Expats in Colombia

It was a Sunday evening in March, after a few glasses of wine, that Scott bought a ticket to Cartagena on a whim and quit his job the next day. What Scott initially thought would be the beginning of a long adventure throughout the continent actually ended up being a life- and career-changing moment. Be inspired by Scott’s entrepreneurial spirit and his take on being an expat in Colombia as I chat to him all about his experience. Be ware though, because this might just lead you to book your own ticket to Cartagena on a whim, too. If you’d like to read the rest of the expats in Colombia series, click here.

Expats in Colombia

Name: Scott Nelson
Country/city of origin: Frankfurt, Germany
Where you live in Colombia: Lived six months split between Medellin & Bogota

Let us know a little about yourself and how you ended up living in Colombia?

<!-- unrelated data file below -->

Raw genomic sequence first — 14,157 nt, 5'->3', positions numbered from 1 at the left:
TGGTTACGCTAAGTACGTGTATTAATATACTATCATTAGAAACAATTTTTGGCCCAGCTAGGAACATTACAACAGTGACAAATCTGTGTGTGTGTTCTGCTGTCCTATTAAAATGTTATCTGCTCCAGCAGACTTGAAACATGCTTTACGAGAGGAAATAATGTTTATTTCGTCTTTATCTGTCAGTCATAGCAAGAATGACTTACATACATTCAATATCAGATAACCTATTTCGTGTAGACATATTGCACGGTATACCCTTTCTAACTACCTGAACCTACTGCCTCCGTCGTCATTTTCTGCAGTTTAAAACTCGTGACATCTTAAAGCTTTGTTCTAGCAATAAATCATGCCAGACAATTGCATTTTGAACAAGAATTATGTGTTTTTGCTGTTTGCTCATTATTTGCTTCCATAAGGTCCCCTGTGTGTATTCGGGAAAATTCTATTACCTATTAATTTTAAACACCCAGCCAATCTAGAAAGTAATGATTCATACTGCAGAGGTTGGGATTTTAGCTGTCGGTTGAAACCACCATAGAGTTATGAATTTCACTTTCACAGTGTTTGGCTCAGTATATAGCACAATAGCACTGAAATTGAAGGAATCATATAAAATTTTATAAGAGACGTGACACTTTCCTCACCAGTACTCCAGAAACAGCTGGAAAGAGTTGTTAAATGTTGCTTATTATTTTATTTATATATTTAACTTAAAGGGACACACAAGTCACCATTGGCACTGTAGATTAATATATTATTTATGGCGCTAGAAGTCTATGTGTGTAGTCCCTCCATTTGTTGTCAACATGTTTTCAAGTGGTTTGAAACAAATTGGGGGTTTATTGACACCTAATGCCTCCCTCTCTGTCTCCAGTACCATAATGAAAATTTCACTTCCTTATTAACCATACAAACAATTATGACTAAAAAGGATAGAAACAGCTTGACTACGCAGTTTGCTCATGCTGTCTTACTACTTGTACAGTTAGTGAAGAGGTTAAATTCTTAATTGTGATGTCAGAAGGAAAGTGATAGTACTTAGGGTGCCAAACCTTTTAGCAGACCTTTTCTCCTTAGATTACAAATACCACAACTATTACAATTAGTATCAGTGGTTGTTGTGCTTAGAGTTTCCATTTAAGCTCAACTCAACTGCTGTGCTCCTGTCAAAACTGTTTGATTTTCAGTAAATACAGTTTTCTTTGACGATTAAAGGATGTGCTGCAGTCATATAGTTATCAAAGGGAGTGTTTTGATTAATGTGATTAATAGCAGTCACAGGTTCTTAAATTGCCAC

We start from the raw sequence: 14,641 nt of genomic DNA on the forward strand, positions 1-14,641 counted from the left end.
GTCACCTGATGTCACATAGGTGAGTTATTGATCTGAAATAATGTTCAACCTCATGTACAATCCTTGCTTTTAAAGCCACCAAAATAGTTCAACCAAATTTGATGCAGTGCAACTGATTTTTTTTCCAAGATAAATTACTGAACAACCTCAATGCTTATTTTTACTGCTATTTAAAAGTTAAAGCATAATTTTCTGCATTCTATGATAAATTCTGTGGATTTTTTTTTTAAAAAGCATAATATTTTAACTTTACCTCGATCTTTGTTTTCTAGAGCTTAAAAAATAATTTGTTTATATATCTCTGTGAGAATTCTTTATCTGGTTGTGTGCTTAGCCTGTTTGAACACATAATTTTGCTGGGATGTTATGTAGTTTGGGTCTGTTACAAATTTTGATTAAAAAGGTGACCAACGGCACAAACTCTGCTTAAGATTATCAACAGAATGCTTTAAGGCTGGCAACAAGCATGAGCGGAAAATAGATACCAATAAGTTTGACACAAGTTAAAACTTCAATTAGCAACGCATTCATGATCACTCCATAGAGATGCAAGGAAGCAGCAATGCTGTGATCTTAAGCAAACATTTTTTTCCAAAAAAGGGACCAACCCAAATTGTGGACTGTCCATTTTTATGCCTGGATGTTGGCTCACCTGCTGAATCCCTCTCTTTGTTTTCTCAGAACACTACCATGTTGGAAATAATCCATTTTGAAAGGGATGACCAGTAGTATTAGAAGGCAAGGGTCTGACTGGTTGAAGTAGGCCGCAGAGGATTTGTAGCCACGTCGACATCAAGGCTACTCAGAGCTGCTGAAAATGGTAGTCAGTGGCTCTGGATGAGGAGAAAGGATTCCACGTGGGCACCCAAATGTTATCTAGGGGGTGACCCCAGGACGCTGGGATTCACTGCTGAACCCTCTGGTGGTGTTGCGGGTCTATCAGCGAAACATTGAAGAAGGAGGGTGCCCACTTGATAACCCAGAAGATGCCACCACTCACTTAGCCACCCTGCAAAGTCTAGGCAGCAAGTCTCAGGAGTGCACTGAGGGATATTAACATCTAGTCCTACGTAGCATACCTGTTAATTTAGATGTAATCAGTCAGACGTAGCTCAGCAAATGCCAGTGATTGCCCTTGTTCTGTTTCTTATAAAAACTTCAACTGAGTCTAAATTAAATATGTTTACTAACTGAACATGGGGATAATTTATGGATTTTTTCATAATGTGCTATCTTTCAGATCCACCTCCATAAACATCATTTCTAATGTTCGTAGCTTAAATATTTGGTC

I was born and raised just outside of Frankfurt, Germany in a small town called Langen and lived there until I was 16, when I left to play basketball in a US high school in North Carolina. After High School I decided to attend Indiana University to pursue a bachelors degree in finance. After graduating I worked as a stock trader and analyst for an investment bank in both NYC and San Francisco. However, I never found myself truly fulfilled by the work and knew that I wanted to do something where I had more control of my life and more autonomy. So, on a Sunday evening in March, after several glasses of wine, I booked a one-way ticket to Cartagena, CO and walked into my boss’ office the next day and quit my job.